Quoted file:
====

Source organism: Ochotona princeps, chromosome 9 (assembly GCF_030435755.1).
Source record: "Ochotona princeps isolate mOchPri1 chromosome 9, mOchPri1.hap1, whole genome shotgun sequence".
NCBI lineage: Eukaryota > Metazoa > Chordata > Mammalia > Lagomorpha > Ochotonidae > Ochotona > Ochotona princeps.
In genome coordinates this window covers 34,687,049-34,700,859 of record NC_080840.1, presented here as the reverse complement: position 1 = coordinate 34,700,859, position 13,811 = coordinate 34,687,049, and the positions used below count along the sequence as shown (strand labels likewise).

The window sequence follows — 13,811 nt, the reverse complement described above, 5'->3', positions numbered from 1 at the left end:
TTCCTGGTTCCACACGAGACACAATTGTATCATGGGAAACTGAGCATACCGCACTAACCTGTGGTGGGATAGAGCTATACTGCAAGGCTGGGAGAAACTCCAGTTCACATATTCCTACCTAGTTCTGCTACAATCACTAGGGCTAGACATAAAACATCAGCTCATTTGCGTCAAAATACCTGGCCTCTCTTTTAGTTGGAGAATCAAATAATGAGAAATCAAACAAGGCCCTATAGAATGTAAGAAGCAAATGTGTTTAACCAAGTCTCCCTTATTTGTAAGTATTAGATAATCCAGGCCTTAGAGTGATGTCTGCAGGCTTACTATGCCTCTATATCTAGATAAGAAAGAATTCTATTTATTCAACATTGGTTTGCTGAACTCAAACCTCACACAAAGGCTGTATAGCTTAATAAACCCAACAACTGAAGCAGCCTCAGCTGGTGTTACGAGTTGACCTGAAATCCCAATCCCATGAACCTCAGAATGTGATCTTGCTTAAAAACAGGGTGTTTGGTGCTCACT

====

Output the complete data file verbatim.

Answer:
Source organism: Ochotona princeps, chromosome 9 (assembly GCF_030435755.1).
Source record: "Ochotona princeps isolate mOchPri1 chromosome 9, mOchPri1.hap1, whole genome shotgun sequence".
NCBI lineage: Eukaryota > Metazoa > Chordata > Mammalia > Lagomorpha > Ochotonidae > Ochotona > Ochotona princeps.
In genome coordinates this window covers 34,687,049-34,700,859 of record NC_080840.1, presented here as the reverse complement: position 1 = coordinate 34,700,859, position 13,811 = coordinate 34,687,049, and the positions used below count along the sequence as shown (strand labels likewise).

The window sequence follows — 13,811 nt, the reverse complement described above, 5'->3', positions numbered from 1 at the left end:
TTCCTGGTTCCACACGAGACACAATTGTATCATGGGAAACTGAGCATACCGCACTAACCTGTGGTGGGATAGAGCTATACTGCAAGGCTGGGAGAAACTCCAGTTCACATATTCCTACCTAGTTCTGCTACAATCACTAGGGCTAGACATAAAACATCAGCTCATTTGCGTCAAAATACCTGGCCTCTCTTTTAGTTGGAGAATCAAATAATGAGAAATCAAACAAGGCCCTATAGAATGTAAGAAGCAAATGTGTTTAACCAAGTCTCCCTTATTTGTAAGTATTAGATAATCCAGGCCTTAGAGTGATGTCTGCAGGCTTACTATGCCTCTATATCTAGATAAGAAAGAATTCTATTTATTCAACATTGGTTTGCTGAACTCAAACCTCACACAAAGGCTGTATAGCTTAATAAACCCAACAACTGAAGCAGCCTCAGCTGGTGTTACGAGTTGACCTGAAATCCCAATCCCATGAACCTCAGAATGTGATCTTGCTTAAAAACAGGGTGTTTGGTGCTCACT